On March 23 this year, Prime Minister Boris Johnson sent a shock wave through the economy by announcing that the UK would be going into lockdown and that some businesses would be required to close indefinitely.

As the pandemic gripped the country, there was immediate concern for family, friends and colleagues.  At the same time, Duff & Phelps reacted to the needs of our clients by understanding what the lockdown would mean for many businesses. We summarized information and provided analysis to help clients navigate through this unchartered period.

We expected that there would be many turnaround assignments, but for a number of reasons, this did not initially happen. 

While revenues in numerous sectors evaporated overnight, the government support measures announced were just as rapid. While many schemes were criticized for taking too long, there can be no question of the government’s aid to help avoid large scale business failure. The key UK government business support measures included:

  • Furlough scheme

  • VAT deferral and HM Revenue & Customs (HMRC) Time to Pay (TTP) support on PAYE/National Insurance

  • Temporary measures relating to statutory demands and winding-up petitions

  • Protection from landlords

  • Government-backed loans:

       

    • Coronavirus Business Interruption Loan Scheme (CBILS)

    • Coronavirus Large Business Interruption Loan Scheme (CLBILS)

    • Bounce Back Loan Scheme (BBLS)

Viable businesses require robust cash flows, and this basket of government aid has assisted businesses with cash flow support. In addition, we observed that once they realized the impact of COVID-19 on the business community as a whole, businesses tried to find ways to support each other.

When the phone began to ring, all the tried and tested principles of structuring a successful turnaround were suddenly clouded in issues. Looking back at previous financial performance held little relevance, forecasting in the short or medium term was almost impossible, order books and contracts were on hold, and options for businesses were limited. However, one of the key aspects was still very relevant— “cash is king.”

Many of the businesses we were advising went into a temporary mothballed state with all costs minimized, and emergency discussions held with all key stakeholders such as banks, landlords, HMRC and trade creditors. It was then a matter of understanding how the government schemes could be utilized and from there we could begin to understand the various scenarios and any potential funding requirement.

It has been incredible how resilient UK businesses have been and how entrepreneurs and management teams have changed their business models to adapt. It is clear that the furlough scheme and other government support measures have saved thousands of businesses and helped to preserve jobs in the short term.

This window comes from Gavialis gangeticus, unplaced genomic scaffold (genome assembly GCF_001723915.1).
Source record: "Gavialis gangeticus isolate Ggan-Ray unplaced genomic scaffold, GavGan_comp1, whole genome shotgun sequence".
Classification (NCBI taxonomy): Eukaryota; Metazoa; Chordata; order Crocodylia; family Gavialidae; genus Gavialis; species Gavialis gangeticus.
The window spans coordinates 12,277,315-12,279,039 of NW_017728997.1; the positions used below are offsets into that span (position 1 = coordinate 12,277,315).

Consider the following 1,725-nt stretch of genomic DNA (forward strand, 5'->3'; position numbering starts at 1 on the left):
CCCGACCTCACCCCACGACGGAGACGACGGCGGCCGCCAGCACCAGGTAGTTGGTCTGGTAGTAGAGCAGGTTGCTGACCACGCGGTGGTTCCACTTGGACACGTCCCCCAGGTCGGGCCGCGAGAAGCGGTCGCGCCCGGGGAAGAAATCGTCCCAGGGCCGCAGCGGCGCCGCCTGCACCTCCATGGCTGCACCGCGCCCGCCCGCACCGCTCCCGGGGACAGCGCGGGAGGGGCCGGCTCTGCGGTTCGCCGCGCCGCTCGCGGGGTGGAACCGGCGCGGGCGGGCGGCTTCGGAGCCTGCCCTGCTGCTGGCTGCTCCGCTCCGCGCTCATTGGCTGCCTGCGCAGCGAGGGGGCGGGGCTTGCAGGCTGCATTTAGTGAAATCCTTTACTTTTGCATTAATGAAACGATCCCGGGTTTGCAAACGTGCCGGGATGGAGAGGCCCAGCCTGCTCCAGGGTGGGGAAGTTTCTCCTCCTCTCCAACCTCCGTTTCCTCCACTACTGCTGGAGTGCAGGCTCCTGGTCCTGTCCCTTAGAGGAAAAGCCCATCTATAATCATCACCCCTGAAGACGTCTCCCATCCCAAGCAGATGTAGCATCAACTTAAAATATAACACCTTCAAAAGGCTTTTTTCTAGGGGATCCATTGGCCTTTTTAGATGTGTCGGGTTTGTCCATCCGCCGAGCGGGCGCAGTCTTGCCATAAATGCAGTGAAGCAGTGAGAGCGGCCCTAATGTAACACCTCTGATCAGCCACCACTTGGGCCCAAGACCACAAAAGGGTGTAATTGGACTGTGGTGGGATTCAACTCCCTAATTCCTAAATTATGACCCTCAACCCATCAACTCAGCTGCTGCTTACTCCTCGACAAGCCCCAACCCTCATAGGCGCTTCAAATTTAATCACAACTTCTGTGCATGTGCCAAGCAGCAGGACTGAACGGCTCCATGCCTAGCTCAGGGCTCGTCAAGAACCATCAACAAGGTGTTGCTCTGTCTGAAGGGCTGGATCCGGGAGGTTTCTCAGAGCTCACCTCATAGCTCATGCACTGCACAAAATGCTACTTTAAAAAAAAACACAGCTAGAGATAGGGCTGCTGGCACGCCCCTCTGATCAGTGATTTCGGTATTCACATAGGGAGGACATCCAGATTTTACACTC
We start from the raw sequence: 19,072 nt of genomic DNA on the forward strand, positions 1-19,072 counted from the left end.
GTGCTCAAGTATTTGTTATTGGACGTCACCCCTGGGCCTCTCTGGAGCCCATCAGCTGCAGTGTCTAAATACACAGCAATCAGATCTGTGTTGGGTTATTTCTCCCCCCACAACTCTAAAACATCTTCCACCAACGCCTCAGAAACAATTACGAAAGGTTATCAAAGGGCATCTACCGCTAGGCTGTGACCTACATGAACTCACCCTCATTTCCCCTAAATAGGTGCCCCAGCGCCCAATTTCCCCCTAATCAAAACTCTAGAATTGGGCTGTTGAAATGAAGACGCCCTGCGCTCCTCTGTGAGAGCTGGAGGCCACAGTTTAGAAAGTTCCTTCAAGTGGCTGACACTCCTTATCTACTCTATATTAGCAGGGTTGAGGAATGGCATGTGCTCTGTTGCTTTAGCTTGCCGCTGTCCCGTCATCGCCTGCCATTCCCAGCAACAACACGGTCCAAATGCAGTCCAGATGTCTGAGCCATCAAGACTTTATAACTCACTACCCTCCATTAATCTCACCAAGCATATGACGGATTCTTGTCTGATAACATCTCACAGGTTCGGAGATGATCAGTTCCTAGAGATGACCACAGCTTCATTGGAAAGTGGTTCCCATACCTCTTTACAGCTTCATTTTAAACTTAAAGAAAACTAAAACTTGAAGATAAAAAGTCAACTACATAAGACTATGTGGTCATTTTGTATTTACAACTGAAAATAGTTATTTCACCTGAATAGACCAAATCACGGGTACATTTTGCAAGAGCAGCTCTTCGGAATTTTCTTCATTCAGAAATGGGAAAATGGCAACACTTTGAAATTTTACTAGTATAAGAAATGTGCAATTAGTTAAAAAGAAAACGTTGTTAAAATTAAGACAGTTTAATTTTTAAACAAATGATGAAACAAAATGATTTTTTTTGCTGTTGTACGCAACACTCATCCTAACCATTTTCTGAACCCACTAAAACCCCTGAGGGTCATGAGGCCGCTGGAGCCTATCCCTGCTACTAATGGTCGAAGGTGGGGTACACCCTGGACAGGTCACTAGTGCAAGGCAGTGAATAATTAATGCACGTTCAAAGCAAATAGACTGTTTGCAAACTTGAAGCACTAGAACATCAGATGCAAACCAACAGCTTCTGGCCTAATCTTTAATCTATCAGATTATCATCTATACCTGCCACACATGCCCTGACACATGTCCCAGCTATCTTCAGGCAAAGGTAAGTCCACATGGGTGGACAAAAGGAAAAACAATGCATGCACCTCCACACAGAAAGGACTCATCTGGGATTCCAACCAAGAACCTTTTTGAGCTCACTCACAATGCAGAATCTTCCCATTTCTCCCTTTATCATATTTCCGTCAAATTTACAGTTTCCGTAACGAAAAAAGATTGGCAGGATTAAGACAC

However, we know that many company balance sheets have lost value as they take on significant debt to fund revenue losses sustained in lockdown. It must be disheartening for many entrepreneurs to witness equity value built up over many years being eroded and the need to commit to new lines of funding and debt. 

While the government has extended the furlough scheme until March 2021 and has introduced support for repayment terms on government-backed loans and VAT deferral, it could be interpreted as an “extend and pretend” policy that does not fix the underlying issues which businesses in the UK face.

The extension of the temporary measures relating to statutory demands and winding up petitions to December 2020 may prevent a wave of insolvencies due to the inability of creditors to take enforcement action, however, there will come a point where these measures no longer provide protection.

While there are new measures introduced as part of the Corporate Insolvency and Governance Act 2020 such as the moratorium, this will require that independent professionals are comfortable that a rescue of the company is likely, and this could prove to be far from straight forward.

In addition to this, Crown Preference is due to be reinstated from December, 1 2020 which may result in a reduction in funding available to businesses. This will likely only add to the issues already faced.

So where does that leave the turnaround profession? From our experience, it is clear more than ever that turnaround is a marathon, not a sprint. We can already see how this crisis has necessitated change in many businesses. The previous tried and tested approach should not be discarded, as the fundamentals remain important. It is encouraging to see the innovation of businesses, the ‘getting on with it’ approach and how everyone has adapted to virtual communication, as that remains a key ingredient in driving a successful turnaround.

While many businesses have managed to survive in the short term and government support has been extended, with the country now in its second lockdown we anticipate that businesses will continue to face considerable challenges. It is therefore difficult to see how a significant uptick in restructuring in the first half of 2021 can be avoided.

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